Sunday, March 23, 2008

New Pakistan Coalition Government Ready To Negotiate With Terrorists

The late Benazir Bhutto's Pakistan People’s Party and ex-PM Nawaz Sharif’s Islamist Muslim bloc have agreed to form an anti-Musharraf coalition government headed by the PPP's Yousuf Raza Gilani as prime minister, who is set to be sworn in Tuesday.

Gilani, the former speaker of Parliament is an interesting choice, as he is basically a party hack noted for following directions. This fits in with my theory that he's only there temporarily, and that the real power in the PPP remains with Bhutto's widower, Asif Ali Zardari. Zardari will likely seek election to parliament as soon as possible and then take over the prime minister's chair,replacing Gilani.

The new coalition came together with two broad aims: first, to negotiate a live-and-let-live ceasefire with al-Qaeda, the Taliban, and the other Islamist factors which will end Pakistani military action against these groups and give them a free hand to continue their war against NATO in Afghanistan from secure bases.

Second, the two factors are united in ousting US ally President Pervez Musharraf and moving Pakistan away from any alliance with the US and towards either a closer alliance with the Saudis, Iran and the Islamist bloc (favored by the Muslim league and Sharif) or towards Russia and China (favored by the PPP). As a codicil to this, the coalition government has come out strongly in favor of ending the house arrest of rogue Pakistani scientist and illegal nuclear proliferator A.Q. Kahn, in defiance of the west and particularly the US.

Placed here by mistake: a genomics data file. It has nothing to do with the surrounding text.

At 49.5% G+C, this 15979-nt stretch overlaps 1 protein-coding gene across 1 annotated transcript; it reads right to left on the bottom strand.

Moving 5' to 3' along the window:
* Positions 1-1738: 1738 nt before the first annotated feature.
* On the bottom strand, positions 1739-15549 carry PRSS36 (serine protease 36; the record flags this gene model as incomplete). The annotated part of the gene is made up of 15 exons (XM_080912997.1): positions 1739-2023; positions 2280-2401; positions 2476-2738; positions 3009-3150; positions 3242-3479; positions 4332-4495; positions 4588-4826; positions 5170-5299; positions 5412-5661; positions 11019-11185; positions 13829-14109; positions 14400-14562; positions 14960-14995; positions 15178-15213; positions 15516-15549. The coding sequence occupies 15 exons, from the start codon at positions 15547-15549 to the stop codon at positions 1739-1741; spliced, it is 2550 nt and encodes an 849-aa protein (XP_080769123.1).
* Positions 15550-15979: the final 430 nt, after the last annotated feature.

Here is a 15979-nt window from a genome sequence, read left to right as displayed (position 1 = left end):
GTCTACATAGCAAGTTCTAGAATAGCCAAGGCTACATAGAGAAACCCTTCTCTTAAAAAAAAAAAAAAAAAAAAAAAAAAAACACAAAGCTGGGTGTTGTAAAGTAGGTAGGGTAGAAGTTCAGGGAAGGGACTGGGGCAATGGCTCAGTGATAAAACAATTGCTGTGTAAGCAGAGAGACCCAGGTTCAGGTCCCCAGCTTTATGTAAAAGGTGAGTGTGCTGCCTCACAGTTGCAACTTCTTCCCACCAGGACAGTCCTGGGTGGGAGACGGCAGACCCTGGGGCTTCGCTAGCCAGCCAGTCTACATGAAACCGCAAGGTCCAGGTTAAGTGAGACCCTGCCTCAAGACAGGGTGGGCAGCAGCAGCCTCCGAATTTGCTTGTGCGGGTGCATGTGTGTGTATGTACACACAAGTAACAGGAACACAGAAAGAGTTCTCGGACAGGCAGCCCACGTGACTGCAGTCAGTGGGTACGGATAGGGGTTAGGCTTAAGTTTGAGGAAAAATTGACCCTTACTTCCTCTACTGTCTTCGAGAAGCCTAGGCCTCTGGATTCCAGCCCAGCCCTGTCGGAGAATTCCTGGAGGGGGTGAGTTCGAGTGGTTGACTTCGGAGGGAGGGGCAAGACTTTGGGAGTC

We will probably see a strong move shortly towards kicking Musharraf out of power by reinstating the judges he had fired, especially Chief Justice Choudrey and having them declare his election by parliament in October illegal.

Musharraf has publicly declared his support for the new government, but then,it's not like he has much choice in the matter. He is likely putting most of his attention on seeing how deep his support is in the army and in the ISI intelligence services.

Depending on the answers he comes up with,we may either see another army coup (unlikely,but possible)or Musharraf `retiring' overseas with a large amount of purloined cash, the usual pattern for these things in Pakistan.

Again,let's review - this is an unstable country giving people like the Taliban and Al-Qaeda pretty much free range over its territory and providing them with a safe haven and secure base to train and recruit.

And Pakistan has nukes and ICBMs.

Add the two facts together, and what you come up with isn't exactly very reassuring..

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